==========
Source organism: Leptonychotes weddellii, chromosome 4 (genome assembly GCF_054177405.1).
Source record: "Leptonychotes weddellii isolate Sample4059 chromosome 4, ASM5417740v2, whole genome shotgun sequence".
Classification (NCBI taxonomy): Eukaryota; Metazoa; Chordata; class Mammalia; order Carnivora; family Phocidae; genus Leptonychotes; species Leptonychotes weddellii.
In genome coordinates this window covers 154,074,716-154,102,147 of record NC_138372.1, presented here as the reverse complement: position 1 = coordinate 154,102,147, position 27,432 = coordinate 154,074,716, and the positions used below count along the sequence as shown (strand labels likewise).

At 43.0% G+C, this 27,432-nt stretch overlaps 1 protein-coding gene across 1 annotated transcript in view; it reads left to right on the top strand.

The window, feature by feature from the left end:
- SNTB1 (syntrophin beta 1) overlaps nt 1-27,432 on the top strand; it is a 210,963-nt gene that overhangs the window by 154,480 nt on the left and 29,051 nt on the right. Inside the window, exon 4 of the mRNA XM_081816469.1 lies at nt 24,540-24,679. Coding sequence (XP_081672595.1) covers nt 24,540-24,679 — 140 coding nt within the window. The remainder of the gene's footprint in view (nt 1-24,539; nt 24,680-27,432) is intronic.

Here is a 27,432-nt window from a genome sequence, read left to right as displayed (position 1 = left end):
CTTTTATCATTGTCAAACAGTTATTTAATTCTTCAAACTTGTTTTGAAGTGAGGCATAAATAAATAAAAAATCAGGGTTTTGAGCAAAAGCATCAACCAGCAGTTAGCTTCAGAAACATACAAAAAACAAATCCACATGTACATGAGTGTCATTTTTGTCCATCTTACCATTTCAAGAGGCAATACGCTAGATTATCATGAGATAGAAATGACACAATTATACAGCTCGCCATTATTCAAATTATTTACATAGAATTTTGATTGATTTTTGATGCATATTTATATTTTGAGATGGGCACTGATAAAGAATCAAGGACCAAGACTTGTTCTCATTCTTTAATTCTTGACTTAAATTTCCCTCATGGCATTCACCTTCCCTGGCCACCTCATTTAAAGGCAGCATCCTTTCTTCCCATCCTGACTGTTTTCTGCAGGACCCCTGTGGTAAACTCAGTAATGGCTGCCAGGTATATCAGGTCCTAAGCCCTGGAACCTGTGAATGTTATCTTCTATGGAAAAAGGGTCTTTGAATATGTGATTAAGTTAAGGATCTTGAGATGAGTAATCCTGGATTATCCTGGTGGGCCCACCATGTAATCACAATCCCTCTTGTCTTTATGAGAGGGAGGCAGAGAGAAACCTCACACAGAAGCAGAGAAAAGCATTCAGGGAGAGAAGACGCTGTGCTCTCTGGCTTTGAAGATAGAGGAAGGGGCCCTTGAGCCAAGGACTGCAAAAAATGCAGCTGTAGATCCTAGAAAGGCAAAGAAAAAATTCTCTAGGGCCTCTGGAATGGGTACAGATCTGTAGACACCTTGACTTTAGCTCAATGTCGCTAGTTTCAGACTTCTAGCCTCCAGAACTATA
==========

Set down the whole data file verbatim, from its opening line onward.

Source organism: Leptonychotes weddellii, chromosome 4 (genome assembly GCF_054177405.1).
Source record: "Leptonychotes weddellii isolate Sample4059 chromosome 4, ASM5417740v2, whole genome shotgun sequence".
Classification (NCBI taxonomy): Eukaryota; Metazoa; Chordata; class Mammalia; order Carnivora; family Phocidae; genus Leptonychotes; species Leptonychotes weddellii.
In genome coordinates this window covers 154,074,716-154,102,147 of record NC_138372.1, presented here as the reverse complement: position 1 = coordinate 154,102,147, position 27,432 = coordinate 154,074,716, and the positions used below count along the sequence as shown (strand labels likewise).

At 43.0% G+C, this 27,432-nt stretch overlaps 1 protein-coding gene across 1 annotated transcript in view; it reads left to right on the top strand.

The window, feature by feature from the left end:
- SNTB1 (syntrophin beta 1) overlaps nt 1-27,432 on the top strand; it is a 210,963-nt gene that overhangs the window by 154,480 nt on the left and 29,051 nt on the right. Inside the window, exon 4 of the mRNA XM_081816469.1 lies at nt 24,540-24,679. Coding sequence (XP_081672595.1) covers nt 24,540-24,679 — 140 coding nt within the window. The remainder of the gene's footprint in view (nt 1-24,539; nt 24,680-27,432) is intronic.

Here is a 27,432-nt window from a genome sequence, read left to right as displayed (position 1 = left end):
CTTTTATCATTGTCAAACAGTTATTTAATTCTTCAAACTTGTTTTGAAGTGAGGCATAAATAAATAAAAAATCAGGGTTTTGAGCAAAAGCATCAACCAGCAGTTAGCTTCAGAAACATACAAAAAACAAATCCACATGTACATGAGTGTCATTTTTGTCCATCTTACCATTTCAAGAGGCAATACGCTAGATTATCATGAGATAGAAATGACACAATTATACAGCTCGCCATTATTCAAATTATTTACATAGAATTTTGATTGATTTTTGATGCATATTTATATTTTGAGATGGGCACTGATAAAGAATCAAGGACCAAGACTTGTTCTCATTCTTTAATTCTTGACTTAAATTTCCCTCATGGCATTCACCTTCCCTGGCCACCTCATTTAAAGGCAGCATCCTTTCTTCCCATCCTGACTGTTTTCTGCAGGACCCCTGTGGTAAACTCAGTAATGGCTGCCAGGTATATCAGGTCCTAAGCCCTGGAACCTGTGAATGTTATCTTCTATGGAAAAAGGGTCTTTGAATATGTGATTAAGTTAAGGATCTTGAGATGAGTAATCCTGGATTATCCTGGTGGGCCCACCATGTAATCACAATCCCTCTTGTCTTTATGAGAGGGAGGCAGAGAGAAACCTCACACAGAAGCAGAGAAAAGCATTCAGGGAGAGAAGACGCTGTGCTCTCTGGCTTTGAAGATAGAGGAAGGGGCCCTTGAGCCAAGGACTGCAAAAAATGCAGCTGTAGATCCTAGAAAGGCAAAGAAAAAATTCTCTAGGGCCTCTGGAATGGGTACAGATCTGTAGACACCTTGACTTTAGCTCAATGTCGCTAGTTTCAGACTTCTAGCCTCCAGAACTATA